Promoting a business, product or service on the side of a truck makes sense, especially if you own the business and want to use the painted lettering on your vehicle as a form of advertisement. But you may be at a loss for how to remove it when the time comes. Fortunately, removing painted-on lettering requires nothing more than a staple of kitchen cleaning and elbow grease.
Removing painted lettering or graphics from the side of a truck takes something you may already have in your kitchen: oven cleaner. Oven cleaner is a powerful chemical that will remove stubborn paint but when done correctly won't damage the clear coat or automotive paint underneath.
Little by Little
The trick is to work fast but in small areas. Don't attempt to remove the entirety of the paint at once, otherwise you'll find yourself waiting too long and the oven cleaner will begin to damage the actual automotive paint. By working in small areas and finishing the complete process before moving on, you can ensure that the job will be done correctly and without damage.
Rub It Off
Use a rag sprayed with some oven cleaner to briskly rub the painted lettering. Use a circular rubbing motion and maintain good pressure to be sure the cleaner rubs off the paint instead of just distorting the surface somewhat. If the lettering doesn't completely rub off, don't worry, as it will probably take several passes of cleaner to fully remove it.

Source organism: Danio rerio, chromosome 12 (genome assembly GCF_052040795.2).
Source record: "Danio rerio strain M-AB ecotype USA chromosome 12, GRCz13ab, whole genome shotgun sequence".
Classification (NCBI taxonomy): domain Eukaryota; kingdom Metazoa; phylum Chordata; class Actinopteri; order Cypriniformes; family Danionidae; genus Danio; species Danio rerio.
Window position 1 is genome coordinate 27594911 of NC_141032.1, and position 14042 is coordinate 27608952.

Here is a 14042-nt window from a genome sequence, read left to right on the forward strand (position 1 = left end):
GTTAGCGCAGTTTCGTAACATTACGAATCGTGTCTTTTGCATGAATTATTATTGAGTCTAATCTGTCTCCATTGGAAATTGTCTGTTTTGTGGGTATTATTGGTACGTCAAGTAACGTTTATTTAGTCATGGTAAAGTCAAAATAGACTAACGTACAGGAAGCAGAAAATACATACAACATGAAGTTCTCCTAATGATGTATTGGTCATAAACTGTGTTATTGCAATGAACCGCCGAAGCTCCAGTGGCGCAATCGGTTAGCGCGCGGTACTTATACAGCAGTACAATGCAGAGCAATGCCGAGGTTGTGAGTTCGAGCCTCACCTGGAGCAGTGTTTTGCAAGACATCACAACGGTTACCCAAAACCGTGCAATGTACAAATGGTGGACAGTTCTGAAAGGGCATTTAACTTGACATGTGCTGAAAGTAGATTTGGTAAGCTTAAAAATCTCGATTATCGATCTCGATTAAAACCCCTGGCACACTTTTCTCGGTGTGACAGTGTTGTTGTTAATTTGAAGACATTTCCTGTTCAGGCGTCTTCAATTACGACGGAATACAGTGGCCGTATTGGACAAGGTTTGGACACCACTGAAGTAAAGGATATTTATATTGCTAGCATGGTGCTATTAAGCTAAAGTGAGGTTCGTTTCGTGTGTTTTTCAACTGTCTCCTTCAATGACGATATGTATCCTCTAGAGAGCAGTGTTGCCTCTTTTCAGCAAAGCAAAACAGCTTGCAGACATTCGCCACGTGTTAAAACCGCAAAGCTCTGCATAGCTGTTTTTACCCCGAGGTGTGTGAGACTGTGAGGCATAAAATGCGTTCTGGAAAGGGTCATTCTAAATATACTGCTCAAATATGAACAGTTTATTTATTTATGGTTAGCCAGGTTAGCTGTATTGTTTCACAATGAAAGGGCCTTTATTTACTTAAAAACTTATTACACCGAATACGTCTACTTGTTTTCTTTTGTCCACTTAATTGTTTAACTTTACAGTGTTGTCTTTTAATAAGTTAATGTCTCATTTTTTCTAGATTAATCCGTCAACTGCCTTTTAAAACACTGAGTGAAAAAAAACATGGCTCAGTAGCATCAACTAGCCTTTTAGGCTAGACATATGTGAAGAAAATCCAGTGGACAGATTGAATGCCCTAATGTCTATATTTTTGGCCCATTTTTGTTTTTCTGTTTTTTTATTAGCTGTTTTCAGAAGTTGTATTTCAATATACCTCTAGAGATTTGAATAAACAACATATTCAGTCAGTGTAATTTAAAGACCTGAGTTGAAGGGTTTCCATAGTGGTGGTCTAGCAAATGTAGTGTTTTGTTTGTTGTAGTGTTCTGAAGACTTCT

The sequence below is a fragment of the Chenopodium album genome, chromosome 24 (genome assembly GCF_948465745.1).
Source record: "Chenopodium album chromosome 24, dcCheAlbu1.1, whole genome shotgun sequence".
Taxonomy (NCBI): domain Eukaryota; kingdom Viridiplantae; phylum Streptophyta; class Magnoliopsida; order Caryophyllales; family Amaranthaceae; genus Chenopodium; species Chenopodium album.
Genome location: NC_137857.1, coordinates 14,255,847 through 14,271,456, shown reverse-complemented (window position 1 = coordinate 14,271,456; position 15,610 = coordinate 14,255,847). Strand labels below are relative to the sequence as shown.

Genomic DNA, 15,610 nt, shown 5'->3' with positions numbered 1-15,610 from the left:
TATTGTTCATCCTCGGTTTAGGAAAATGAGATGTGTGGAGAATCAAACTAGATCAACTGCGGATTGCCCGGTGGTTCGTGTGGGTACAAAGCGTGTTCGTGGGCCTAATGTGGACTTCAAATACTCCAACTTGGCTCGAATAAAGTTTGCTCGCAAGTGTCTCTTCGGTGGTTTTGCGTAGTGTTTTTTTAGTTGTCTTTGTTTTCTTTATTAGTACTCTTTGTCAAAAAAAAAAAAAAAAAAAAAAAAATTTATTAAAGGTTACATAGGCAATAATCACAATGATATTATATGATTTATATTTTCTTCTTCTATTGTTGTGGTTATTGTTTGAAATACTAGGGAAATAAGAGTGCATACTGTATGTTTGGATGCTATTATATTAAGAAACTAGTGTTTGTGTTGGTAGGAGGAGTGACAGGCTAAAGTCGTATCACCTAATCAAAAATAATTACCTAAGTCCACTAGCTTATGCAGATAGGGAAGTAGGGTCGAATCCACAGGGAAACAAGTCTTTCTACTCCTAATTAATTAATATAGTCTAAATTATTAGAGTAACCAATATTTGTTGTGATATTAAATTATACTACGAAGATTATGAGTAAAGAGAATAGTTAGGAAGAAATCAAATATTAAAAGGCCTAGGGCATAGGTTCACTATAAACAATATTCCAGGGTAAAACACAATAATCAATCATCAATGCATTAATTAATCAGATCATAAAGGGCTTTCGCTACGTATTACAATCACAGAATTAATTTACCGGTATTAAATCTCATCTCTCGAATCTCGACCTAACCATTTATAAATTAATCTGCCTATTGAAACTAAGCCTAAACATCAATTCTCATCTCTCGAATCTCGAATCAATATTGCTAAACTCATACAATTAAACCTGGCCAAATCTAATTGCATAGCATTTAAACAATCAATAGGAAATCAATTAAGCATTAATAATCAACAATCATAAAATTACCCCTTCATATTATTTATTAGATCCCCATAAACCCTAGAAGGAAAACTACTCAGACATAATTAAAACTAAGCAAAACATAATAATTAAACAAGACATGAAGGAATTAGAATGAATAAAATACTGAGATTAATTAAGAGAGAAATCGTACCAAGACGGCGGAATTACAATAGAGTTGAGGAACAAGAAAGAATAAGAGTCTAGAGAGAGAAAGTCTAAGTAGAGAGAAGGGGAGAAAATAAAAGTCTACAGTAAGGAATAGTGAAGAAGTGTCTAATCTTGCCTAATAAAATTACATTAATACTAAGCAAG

Cleaning and Shining
After you finish rubbing, immediately wash the area with warm water and a clean rag. This will remove any residual cleaner to prevent damage and will ready the surface for another pass if necessary. This is only needed if some paint remains; don't feel that multiple passes with the cleaner are necessary. Different paints and the age of the lettering itself will all affect just how much oven cleaner is needed.
Once the paint is thoroughly removed, wax the area of the vehicle that you just cleaned. While the oven cleaner and the paint removal process shouldn't have damaged the auto paint at all, they are still powerful enough to eat through any protective layers of wax that may have been present, as well as remove any cosmetic shine. To combat this and to restore some shine and protection, use standard automotive wax and buff it in thoroughly to the area you just cleaned. This will leave the spots that once were covered with painted lettering looking just like the rest of the vehicle, as if no additional paint was ever there.
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